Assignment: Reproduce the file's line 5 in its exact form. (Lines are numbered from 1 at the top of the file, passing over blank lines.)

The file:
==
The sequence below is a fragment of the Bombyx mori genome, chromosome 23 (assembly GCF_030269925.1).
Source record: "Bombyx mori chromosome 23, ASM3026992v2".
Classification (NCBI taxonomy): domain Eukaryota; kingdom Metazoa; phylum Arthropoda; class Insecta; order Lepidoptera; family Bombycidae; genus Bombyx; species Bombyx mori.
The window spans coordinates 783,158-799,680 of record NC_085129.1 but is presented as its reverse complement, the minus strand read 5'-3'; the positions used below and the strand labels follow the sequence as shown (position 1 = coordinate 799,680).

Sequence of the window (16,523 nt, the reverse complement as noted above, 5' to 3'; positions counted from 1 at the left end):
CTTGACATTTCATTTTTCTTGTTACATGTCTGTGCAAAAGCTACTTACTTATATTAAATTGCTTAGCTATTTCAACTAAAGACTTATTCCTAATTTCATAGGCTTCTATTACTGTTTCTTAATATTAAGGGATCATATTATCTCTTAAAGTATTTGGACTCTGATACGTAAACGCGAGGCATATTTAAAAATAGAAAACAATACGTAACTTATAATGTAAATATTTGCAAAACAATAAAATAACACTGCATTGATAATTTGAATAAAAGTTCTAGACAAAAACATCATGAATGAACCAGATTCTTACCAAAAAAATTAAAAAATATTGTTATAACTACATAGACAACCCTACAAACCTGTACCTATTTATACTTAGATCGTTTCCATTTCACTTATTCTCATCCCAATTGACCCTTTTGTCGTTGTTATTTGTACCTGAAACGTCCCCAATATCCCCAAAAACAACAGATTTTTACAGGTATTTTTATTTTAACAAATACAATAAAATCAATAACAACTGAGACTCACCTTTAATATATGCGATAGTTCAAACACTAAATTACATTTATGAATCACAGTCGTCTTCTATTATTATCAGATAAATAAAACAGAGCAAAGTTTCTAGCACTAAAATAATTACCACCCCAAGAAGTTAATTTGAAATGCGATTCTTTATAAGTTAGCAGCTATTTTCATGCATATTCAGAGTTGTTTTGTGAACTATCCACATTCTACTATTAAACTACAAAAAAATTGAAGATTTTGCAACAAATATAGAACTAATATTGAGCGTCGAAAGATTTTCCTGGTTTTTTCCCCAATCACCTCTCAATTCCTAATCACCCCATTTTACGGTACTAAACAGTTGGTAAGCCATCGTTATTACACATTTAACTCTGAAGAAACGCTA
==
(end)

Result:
Sequence of the window (16,523 nt, the reverse complement as noted above, 5' to 3'; positions counted from 1 at the left end):